Monday, May 9, 2011

The Firebird Ballet at Tales of Faerie

The Firebird in Full Score (Original 1910 Version) Firebird. Ballet fairy tales and legends / Zhar-ptitsa. Baletnye skazki i legendy Firebird (Fairy Tales, Book 1) 

Kristin at Tales of Faerie had a wonderful entry on the Firebird Ballet last week and I wanted to make sure no one missed it. It even had a little extra for me in it--Kristin doesn't know this--because she mentions Maria Morevna as a reverse Bluebeard tale, which it is of sorts, meaning flipped genders--and thus was included in Bluebeard Tales From Around the World because it is often mentioned as such in Bluebeard discussions. But this really isn't a Bluebeard entry, it is a Firebird Ballet entry.

Firebird Firebird The Tale of The Firebird

You have to go over to her blog to read it all, but here's the start to tantalize you into doing so. I have never seen this ballet performed and would love to do so. Over time I have gotten several of the other romantic fairy tales ballets off my list from Swan Lake to Sleeping Beauty to Coppelia to Cinderella but Firebird has proved elusive in the areas I've lived. Of course, I was enough of a balletomane as child to forever think of Maria Tallchief in the role.
I had mentioned, a while ago, that the plot for the Firebird ballet was a combination of Russian fairy tales, but what are the fairy tales the ballet drew from?

The ballet basically took two common characters found in Russian folklore, Koshchey the Deathless and the Firebird.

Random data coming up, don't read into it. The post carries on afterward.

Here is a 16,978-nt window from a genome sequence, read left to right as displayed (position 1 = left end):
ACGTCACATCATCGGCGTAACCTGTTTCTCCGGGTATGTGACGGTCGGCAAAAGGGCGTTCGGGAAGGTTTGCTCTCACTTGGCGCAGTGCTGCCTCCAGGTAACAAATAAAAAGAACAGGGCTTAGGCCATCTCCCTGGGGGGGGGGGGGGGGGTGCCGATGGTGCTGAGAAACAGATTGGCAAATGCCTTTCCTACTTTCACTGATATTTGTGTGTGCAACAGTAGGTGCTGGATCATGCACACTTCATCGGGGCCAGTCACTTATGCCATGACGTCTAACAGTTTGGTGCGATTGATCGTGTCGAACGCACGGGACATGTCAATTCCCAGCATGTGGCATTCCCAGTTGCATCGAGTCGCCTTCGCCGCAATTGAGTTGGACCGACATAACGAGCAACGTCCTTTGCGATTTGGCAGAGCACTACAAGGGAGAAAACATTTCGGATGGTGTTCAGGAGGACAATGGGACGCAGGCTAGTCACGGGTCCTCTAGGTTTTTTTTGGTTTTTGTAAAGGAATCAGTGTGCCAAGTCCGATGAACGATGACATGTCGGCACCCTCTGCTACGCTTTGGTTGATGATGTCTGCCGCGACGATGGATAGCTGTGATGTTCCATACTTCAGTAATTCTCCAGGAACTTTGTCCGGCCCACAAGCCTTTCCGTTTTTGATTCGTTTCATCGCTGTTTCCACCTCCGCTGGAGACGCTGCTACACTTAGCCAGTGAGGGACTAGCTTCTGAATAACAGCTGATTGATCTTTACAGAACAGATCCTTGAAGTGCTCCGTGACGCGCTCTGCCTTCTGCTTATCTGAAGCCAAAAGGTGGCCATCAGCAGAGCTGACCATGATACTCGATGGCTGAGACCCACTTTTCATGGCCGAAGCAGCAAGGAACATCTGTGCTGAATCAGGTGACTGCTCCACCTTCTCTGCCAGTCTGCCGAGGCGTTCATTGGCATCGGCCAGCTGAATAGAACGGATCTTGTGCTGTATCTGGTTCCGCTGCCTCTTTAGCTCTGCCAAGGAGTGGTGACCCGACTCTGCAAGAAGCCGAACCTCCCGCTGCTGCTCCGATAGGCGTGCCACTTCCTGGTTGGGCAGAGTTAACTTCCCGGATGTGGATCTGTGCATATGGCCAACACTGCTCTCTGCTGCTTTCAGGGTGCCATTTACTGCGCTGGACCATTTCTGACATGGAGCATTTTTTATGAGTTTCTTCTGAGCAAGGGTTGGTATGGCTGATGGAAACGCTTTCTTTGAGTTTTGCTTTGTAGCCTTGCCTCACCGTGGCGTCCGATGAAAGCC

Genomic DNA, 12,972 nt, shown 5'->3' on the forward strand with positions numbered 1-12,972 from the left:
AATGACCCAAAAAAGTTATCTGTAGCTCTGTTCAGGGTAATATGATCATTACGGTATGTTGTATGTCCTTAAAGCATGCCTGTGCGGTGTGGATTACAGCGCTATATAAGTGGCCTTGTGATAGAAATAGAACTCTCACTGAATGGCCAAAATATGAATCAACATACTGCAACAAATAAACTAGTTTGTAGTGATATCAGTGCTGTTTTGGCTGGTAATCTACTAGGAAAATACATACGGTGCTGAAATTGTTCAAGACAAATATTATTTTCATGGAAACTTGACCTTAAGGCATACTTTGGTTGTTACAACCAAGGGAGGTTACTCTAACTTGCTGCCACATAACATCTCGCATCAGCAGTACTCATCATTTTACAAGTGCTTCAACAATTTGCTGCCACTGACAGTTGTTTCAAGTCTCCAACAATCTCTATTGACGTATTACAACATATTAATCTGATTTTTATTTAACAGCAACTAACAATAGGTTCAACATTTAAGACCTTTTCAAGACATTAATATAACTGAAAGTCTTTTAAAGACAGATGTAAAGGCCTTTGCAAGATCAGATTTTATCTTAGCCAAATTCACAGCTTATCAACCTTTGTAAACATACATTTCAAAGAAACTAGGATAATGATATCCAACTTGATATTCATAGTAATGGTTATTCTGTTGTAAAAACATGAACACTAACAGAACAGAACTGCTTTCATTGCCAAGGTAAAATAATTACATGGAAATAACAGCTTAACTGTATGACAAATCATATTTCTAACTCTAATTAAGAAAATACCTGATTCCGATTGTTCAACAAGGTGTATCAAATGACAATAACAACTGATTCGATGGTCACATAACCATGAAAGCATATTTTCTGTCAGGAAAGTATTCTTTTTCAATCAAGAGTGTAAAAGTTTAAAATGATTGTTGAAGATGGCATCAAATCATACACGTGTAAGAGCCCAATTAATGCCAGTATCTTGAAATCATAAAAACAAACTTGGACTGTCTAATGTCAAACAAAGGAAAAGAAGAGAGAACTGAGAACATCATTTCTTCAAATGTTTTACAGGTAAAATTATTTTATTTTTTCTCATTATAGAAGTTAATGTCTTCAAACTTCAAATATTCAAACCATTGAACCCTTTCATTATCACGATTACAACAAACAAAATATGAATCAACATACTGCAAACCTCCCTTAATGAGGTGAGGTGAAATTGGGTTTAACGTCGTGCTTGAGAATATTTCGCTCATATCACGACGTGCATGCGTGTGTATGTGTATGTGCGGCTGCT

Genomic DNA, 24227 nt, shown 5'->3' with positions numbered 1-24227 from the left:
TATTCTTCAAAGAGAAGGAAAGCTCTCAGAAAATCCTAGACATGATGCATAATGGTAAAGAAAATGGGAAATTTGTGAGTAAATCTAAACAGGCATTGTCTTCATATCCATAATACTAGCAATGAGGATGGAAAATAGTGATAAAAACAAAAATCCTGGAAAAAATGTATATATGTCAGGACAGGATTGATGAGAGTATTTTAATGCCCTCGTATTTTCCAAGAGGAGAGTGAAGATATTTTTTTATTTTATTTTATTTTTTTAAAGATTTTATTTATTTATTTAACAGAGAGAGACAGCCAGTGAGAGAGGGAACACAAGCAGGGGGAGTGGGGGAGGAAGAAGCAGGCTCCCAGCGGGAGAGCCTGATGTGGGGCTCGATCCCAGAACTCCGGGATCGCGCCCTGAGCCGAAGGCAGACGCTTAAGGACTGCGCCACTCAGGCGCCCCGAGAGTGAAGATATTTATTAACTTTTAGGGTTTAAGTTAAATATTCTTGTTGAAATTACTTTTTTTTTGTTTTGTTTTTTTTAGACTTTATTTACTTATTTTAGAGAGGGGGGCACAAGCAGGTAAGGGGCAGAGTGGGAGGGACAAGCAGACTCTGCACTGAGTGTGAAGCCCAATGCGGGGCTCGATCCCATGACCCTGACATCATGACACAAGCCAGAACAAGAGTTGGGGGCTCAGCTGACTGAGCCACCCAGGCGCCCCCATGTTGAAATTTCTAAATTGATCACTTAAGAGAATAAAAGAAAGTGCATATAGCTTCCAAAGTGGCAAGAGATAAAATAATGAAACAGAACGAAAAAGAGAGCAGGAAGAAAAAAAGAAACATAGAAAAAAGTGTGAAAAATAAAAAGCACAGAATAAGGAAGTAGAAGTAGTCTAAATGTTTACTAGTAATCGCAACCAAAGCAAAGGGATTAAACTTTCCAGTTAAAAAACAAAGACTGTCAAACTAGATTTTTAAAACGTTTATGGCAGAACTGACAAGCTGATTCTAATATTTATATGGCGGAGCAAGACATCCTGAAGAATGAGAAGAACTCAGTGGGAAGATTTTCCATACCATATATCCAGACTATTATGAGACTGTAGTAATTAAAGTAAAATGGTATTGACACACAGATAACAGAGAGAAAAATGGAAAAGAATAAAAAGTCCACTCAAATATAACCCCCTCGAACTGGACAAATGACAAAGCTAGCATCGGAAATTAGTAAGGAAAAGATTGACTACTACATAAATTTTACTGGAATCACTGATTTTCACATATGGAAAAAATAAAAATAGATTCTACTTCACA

The villain of the ballet is Koshchey, who holds ten young princesses captive. The Russian tale "Koshchey the Deathless" tells of the hero, Ivan, who goes in search of the Princess he knew of from the lullabies his nurses sang to him. The compassion he has on a man being flogged (Bulat the Brave) results in Bulat accompanying him on a series of quests, basically doing everything for him, including freeing the Princess Vasilisa from Koshchey and finding his death, to kill it. The death itself is in an egg in a duck in a hare in a coffer under an oak on an island in the sea. In the ballet they simplified it to just being an egg he has to smash.
Kristin links to one of the tales on SurLaLune, but there are three Russian Fairy Tale collections hidden away on SurLaLune if you want to read more Russian tales.

The Firebird Suite  Igor Stravinsky: The Firebird (Complete Ballet, 1910) / Alexander Scriabin: Prometheus - The Poem of Fire - Valery Gergiev / Kirov Orchestra, St. Petersburg / Alexander Toradze

Stravinsky and the Ballets Russes: The Firebird/Le Sacre du Printemps Stravinsky - The Firebird & Les Noces / Royal Ballet

Ballet Costume for "The Firebird," by Stravinsky Giclee Poster Print by Leon Bakst, 24x32
Poster of a Costume Design

1 comment:

  1. The first image she used is actually a fabric design on Spoonflower-- I bought a couple of yards of it to make a dress out of, and it is absolutely gorgeous. I couldn't resist it; I'm a big fan of Russian tales.